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January 17, 2023

What is Technological Humanism?

We could define Technological Humanism as the merging of technology and humans. It was Yuval Noah Harari, historian, philosopher and author of books such as "Sapiens, a Brief History of Humankind", "Homo Deus" and "21 lessons for the 21st century", who coined the most commonly used definition: "Techno-humanism aims to amplify the power of humans, creating cyborgs and connecting humans to computers, but it still sees human interests and desires as the highest authority in the universe".

The transformation of Technological Humanism

It is precisely in his book Homo Deus where Yuval Noah Harari unravels humanism and paints a possible future based on what he calls "Dataism". In other words, algorithms, while not conscious, are highly intelligent, meaning they could soon know us better than we know ourselves. In his book, this philosopher raises questions about who will win, whether man or machine, in this world dominated by data and how Technological Humanism can transform leadership and its development.

In other words, under the umbrella of Technological Humanism, we find the idea that technology is so integrated into society and the world that it becomes part of our greater intelligence and allows us to live longer and better.

This is made possible thanks to the popularisation of many different technologies, such as the Internet, cloud computing and Big Data. Just as smartphones today allow everyone to have answers at their fingertips, in the future we will have even more sensors on different devices (including our own body) that will be able to detect the onset of serious diseases at a point when they can be eradicated immediately.

According to the vision of technological humanism, humans will be intrinsically linked to technology from their birth. This doesn't mean that we will all be cyborgs or biohackers (people who have integrated or implanted chips and other electronic devices into their bodies), but our entire life will be determined by the sensors that surround us, both personally and as a society. Although the feasibility of these approaches is still in the exploration and validation phase, there are more tangible techno-humanist examples right now, from artificial joints and cartilage to automatic insulin pumps for diabetics.

Currents of Technological Humanism

In many cases, Technological Humanism focuses on creating superhumans; in other words, on the possibilities of using technology to improve a person internally and make them stronger, faster and longer-lived. According to this view, while the Cognitive Revolution caused small changes in the minds of Homo sapiens more than 70,000 years ago, transforming them from African apes to the dominant force on the planet, we are now witnessing another transformation of humanity, this time using technology to make the adjustments and changes.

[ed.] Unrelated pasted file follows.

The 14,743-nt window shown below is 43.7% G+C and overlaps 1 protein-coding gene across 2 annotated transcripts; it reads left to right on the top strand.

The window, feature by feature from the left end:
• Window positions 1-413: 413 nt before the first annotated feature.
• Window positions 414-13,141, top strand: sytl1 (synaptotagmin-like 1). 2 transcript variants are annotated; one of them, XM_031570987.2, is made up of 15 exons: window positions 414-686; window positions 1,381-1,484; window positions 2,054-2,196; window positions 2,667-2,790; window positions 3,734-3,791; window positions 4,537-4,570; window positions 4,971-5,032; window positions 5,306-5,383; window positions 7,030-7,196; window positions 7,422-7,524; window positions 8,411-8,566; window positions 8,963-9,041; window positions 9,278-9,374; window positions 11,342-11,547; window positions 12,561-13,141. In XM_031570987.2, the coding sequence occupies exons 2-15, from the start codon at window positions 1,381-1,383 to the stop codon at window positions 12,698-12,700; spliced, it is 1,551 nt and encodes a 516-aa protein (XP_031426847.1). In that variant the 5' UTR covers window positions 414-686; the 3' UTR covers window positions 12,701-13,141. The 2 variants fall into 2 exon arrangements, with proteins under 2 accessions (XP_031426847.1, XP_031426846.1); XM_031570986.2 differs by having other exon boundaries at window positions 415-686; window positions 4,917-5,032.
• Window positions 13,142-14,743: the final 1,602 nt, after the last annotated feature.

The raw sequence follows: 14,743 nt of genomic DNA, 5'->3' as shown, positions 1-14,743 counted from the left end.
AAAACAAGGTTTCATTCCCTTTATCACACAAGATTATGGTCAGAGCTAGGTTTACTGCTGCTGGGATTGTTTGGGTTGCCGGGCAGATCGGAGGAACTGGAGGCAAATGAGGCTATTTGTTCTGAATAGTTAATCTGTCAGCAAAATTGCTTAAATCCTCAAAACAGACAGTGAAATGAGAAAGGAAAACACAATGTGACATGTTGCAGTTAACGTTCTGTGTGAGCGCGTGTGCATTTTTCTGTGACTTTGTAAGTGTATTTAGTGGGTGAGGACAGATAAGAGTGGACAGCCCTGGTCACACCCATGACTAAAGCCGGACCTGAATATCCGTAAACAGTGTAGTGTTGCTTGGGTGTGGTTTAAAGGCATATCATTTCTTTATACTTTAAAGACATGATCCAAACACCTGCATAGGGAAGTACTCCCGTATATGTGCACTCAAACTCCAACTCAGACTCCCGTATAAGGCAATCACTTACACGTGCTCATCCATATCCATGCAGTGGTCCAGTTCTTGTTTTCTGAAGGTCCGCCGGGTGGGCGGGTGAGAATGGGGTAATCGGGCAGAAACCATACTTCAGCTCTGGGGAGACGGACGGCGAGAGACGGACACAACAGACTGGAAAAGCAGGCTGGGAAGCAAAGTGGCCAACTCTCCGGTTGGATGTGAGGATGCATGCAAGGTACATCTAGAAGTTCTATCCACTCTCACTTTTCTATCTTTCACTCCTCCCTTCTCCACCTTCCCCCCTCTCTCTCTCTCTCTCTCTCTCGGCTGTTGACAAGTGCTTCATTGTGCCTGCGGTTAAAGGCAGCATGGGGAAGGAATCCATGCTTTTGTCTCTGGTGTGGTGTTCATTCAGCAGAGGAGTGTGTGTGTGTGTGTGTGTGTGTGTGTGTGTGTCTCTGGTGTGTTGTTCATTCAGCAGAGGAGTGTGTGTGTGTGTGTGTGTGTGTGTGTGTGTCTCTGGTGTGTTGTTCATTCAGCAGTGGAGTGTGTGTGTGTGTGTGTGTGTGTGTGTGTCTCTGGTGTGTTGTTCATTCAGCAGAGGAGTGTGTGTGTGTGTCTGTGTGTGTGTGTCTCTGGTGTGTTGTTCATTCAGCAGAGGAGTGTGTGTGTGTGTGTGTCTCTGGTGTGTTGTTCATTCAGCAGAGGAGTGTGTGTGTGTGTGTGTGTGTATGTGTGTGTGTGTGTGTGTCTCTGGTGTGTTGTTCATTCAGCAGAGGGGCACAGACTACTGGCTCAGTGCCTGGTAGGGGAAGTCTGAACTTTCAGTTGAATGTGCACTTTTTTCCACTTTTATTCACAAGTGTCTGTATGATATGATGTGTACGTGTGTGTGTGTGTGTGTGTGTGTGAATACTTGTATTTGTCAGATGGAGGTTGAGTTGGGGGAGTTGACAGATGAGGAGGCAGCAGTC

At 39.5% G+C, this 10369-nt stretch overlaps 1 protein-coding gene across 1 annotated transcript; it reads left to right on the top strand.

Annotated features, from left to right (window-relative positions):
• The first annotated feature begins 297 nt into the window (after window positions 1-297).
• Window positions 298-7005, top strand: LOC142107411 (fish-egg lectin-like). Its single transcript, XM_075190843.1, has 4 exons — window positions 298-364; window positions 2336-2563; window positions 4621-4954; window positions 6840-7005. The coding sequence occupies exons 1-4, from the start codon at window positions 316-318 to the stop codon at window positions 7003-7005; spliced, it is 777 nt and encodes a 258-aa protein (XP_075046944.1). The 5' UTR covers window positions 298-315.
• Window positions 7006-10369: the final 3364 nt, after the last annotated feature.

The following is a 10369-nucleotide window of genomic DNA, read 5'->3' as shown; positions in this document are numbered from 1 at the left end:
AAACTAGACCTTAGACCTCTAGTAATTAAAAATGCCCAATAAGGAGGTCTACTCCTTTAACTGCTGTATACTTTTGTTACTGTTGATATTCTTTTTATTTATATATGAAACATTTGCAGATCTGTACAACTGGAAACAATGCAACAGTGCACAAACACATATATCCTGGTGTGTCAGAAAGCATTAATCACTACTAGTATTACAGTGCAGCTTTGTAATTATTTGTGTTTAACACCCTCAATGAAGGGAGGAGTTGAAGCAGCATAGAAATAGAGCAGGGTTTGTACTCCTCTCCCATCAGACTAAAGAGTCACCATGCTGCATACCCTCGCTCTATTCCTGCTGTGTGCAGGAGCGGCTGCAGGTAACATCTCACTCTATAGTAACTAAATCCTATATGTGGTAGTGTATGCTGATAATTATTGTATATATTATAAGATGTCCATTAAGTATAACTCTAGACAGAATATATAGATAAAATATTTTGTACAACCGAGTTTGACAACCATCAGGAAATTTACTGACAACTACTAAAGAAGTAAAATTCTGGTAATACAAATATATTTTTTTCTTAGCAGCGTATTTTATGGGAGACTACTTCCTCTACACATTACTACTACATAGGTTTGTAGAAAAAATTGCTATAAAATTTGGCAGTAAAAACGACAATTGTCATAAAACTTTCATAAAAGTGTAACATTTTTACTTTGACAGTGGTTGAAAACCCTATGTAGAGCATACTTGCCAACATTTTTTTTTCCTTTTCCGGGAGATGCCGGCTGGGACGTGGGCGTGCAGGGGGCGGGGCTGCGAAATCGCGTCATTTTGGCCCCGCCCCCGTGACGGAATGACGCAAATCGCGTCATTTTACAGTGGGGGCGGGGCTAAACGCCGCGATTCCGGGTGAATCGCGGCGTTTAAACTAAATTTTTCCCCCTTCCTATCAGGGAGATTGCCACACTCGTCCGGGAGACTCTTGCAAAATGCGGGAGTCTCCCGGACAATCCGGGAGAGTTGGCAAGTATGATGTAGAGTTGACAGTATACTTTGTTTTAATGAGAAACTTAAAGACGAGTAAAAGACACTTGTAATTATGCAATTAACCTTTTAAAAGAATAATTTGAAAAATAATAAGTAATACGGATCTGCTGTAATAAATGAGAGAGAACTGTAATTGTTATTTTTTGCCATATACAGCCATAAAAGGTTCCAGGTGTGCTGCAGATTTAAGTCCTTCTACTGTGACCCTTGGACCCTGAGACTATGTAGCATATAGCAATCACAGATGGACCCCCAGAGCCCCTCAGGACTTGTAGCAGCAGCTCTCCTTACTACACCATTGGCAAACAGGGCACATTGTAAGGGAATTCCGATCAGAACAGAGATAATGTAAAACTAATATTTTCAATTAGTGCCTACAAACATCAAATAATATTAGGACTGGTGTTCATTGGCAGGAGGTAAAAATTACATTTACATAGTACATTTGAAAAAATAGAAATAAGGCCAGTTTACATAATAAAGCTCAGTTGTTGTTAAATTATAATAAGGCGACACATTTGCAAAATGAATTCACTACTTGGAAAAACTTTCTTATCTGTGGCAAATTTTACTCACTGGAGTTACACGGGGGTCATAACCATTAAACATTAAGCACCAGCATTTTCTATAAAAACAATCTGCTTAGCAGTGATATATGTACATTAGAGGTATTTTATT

As a philosophy, this Technological Humanism also exhibits certain currents or theories.

One of them is what we might call soft technological determinism. This train of thought says that technology always helps people. At the other extreme are those who believe in hard technological determinism. This vision holds that technology ends up controlling society.

The fear that this could happen is one of the reasons why some advocate for including a more humanist approach in every branch of science and technology in order for today's society is to advance.

The power of information

Remember that it is normally large corporations such as Facebook, Google, Amazon and Twitter that have in their possession millions of data points on everything that people do in their daily lives. Once this data is processed, these companies can perfectly know what we do, think and feel.

The ability to track all our movements, in both the physical and virtual world, as well as our reactions, gives them real power to not only sell us legitimate products or services, but also to incite our emotions and help us with the decisions we make every day.

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